3 September 2014

Jamhuriat Ka Husn

PHOTO: Pakistan Defence FB Page
By Xeric
Also published @ defence.pk

In an editorial published in Dawn on 2 September 2014, the editors have shown concerns over “Army’s questionable decisions” it has taken during the impasse that has gripped the country due to the Inqilabi - Azadi protestors sitting outside the Parliament since the last 21 days. The concerns are primarily based on two things done by the Army. One, the statements its public relations wing has released, and two; the action or ‘inaction’ as the editors at Dawn like to call it taken by the Army on 30 August 2014 when the Parliament was about to be overrun by protestors.
Had this piece been a blog, I could have lived with it understanding that fanboy criticism of Army is a norm these days. Unfortunately, it was not the case.
Apart from many other concerns shown in the editorial, some of which I shall address later, the writers, in government’s defence had asked that “would the army allow even a handful of peaceful protesters to gather outside GHQ for a few hours?” This tongue-in-cheek or so I like to believe comment is something which I think should be addressed at priority before it sets an audacious trend, and here is why:
To begin with, Article 16 (Freedom of assembly) of our Constitution states:
“Every citizen shall have the right to assemble peacefully and without arms, subject to any reasonable restrictions imposed by law in the interest of public order.”
Now by virtue of the above, Pakistani subjects can protest against the government, even if it means gathering outside the Parliament – after all it is the people who have elected the individuals there. They can also gather against or go on strike against an unpopular decision of a private or even a government organization like WAPDA, SSGC etc, but the same cannot be done or asked from the Pakistani citizens when it comes to military. Primarily because:
  • Unlike the Parliament, is not an elected forum, and that unlike OGRA or State Bank, decisions taken by military regarding its internal matters does not affect Pakistanis in their individual capacity and hence does not produce reasons that would cause a protest. This is despite the fact that military runs on your taxes.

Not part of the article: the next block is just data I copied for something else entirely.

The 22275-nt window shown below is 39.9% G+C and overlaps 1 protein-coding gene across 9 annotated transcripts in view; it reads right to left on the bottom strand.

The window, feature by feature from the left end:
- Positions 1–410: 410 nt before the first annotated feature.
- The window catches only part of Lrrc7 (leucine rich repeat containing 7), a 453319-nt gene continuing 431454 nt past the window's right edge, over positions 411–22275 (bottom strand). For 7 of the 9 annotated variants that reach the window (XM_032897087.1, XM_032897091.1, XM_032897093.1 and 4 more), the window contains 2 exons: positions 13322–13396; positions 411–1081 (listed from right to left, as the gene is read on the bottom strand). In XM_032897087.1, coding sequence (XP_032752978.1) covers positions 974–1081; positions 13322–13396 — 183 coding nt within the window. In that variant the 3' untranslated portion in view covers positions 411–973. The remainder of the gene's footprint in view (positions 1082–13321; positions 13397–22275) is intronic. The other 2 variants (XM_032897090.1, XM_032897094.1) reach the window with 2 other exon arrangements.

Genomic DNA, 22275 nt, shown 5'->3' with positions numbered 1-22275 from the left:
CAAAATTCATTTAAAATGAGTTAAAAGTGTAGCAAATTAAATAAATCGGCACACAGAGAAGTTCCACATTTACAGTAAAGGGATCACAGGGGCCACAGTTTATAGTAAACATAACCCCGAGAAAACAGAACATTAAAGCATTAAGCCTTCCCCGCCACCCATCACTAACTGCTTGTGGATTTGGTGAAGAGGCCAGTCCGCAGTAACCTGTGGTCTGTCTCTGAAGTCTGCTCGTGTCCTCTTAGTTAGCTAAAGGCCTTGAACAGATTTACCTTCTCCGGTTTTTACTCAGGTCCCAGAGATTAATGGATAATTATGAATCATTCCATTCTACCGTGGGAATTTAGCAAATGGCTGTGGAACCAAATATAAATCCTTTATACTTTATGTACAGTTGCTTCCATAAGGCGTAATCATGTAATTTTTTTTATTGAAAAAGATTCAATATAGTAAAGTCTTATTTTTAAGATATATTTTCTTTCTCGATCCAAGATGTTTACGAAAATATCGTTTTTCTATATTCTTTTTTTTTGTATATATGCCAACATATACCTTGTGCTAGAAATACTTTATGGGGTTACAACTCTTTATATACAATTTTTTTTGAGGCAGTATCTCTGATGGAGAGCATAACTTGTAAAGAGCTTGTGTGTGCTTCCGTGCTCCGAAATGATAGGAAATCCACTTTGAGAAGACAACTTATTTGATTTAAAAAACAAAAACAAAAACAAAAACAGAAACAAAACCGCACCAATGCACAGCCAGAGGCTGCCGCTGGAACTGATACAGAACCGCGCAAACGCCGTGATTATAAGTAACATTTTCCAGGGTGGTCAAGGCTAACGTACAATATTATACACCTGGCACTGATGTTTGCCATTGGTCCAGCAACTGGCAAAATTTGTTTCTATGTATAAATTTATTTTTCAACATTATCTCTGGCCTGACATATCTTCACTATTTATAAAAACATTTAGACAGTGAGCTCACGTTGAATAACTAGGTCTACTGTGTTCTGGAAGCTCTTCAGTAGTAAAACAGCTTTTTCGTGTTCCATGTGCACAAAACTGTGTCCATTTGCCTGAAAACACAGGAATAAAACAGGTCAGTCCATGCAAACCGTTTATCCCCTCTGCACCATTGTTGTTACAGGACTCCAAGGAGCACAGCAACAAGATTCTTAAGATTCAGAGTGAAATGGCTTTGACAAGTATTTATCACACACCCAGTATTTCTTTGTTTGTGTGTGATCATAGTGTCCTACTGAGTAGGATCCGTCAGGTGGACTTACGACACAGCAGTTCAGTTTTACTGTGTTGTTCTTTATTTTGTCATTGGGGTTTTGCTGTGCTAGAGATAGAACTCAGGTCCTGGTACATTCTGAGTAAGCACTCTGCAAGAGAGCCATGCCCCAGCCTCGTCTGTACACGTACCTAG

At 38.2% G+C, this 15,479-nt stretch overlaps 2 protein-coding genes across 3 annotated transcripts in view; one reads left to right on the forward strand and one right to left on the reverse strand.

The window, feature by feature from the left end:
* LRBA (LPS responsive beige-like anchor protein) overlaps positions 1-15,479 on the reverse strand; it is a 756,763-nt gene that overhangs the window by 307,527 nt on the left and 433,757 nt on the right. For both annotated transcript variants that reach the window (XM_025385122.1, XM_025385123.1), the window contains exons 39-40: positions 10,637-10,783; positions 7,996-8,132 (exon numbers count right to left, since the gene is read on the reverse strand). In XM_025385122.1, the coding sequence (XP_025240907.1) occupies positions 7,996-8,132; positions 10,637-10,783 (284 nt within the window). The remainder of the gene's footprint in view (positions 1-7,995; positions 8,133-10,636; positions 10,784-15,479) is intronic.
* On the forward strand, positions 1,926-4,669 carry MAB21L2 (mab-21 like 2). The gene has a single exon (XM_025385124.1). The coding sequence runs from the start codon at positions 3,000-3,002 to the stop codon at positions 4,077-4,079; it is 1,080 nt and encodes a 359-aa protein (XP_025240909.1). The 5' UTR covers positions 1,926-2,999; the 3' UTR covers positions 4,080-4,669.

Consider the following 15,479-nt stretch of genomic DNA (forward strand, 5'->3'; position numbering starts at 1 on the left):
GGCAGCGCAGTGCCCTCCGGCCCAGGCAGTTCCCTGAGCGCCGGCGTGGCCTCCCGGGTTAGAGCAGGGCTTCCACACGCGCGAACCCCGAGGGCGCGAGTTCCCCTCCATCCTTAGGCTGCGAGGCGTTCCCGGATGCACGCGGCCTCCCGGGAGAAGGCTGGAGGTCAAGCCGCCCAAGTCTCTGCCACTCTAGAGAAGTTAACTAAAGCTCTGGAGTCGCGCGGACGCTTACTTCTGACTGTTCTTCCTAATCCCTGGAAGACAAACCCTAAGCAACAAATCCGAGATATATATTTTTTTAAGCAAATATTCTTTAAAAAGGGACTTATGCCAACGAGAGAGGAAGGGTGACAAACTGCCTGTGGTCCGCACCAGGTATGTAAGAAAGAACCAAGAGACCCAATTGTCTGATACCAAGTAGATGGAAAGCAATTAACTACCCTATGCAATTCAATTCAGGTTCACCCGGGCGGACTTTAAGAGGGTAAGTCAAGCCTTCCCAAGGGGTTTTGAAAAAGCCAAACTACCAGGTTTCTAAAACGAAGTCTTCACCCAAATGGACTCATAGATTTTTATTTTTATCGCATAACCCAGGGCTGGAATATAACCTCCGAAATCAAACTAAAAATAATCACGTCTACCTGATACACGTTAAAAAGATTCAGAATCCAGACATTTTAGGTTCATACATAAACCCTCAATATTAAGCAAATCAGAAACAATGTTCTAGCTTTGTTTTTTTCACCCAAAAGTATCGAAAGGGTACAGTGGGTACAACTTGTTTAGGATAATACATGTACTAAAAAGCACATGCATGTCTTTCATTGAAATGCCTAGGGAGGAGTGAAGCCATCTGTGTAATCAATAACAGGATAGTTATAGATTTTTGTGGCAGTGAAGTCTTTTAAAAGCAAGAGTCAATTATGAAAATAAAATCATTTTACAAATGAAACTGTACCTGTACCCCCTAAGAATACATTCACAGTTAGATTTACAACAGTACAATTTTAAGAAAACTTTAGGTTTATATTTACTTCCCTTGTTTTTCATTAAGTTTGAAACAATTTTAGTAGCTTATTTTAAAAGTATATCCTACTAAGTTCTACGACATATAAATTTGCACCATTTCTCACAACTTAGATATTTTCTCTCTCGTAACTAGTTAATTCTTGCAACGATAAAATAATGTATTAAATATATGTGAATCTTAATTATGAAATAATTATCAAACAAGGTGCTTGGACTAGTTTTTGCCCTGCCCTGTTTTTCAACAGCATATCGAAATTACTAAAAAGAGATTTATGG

• Unlike in a democratic or civilian setup, there is no concept of ‘popular vote’ in the military. Infact, there is no concept of voting altogether (as shown in some Hollywood movies where even soldiers settle issues among themselves through vote). You are given an order and, whether you like it or not, it has to be carried out and hence its employees or so to say stake holders have no grounds for a protest, unless an individual has been punished by a court-martial. So, whereas in a civilian setup people can protest or launch strikes for pay increase, or against odd work hours / difficult working environments, soldiers or their families or for that matter the larger audience cannot. That is what primarily differentiates a military organization from a civilian one.
  • Unlike in a private or any other government organization, its employees are not under oath to obey orders without questioning them and hence even if there is some kind of resentment, the protest, if that is what I should call it for readers’ consumption has a very different procedure.
In short, military is an undemocratic organization, hence protests whether in the form of gathering outside GHQ or even a unit by the soldiers or the larger audience are objectionable to say the least. However, this raises a question for those who claim that ‘Ihtijaj Jamhuriat ka husn hai.’
Another absurd point raised in the editorial is that the soldiers did ‘nothing’ to stop the ‘thugs’ from ‘attacking’ the Parliament. Now whereas the editorial itself says that “it was surely the army’s duty to repel them” but it fails to understand the essence of it and forgets that the ‘thugs’ were indeed ‘repelled’. Of course the mode used to accomplish the task was not what the government or the editors of Dawn wanted i.e. use of force a.k.a ‘rubber’ bullets and teargas. Before proceeding further, I must clarify here that unlike Police or FC, Army being the last line of defence is not supposed to resort to non-lethal actions like hawai firing or riot control agents. By law, it is required, to the extent possible to make use of negotiations to resolve a matter, failing which it has to use lethal force (Note: A soldier can get court-martialed for firing its weapon in air to disperse a mob). So, it is either words or “real” bullets when the matters come into Army’s hands. Fortunately, it was the former that saved the day or night on 2 September 2014.
Further, the editorial’s shenanigans go to the extent of saying that it was due to Army’s ‘inaction’ “which largely explains why the protesters were able to continue their pitched battles with the police and attacked the PTV headquarters yesterday.” But then it fails to answer or even question that who ordered the Police guarding PTV removed?
Lastly, the editorial conveniently misses an important facet of all the releases by ISPR whereby it continuously emphasized upon Army’s continued support for democracy and then simply alleges that “the army is hardly being neutral” and that “it is making a choice” despite the fact that it was the government itself that got the military involved by invoking Article 245 and later by inviting it to play a facilitative role for resolution of current impasse.

       P.S. Those who would ask why a guy in uniform is commenting on politics should understand that I am Pakistani first and a solider thereafter.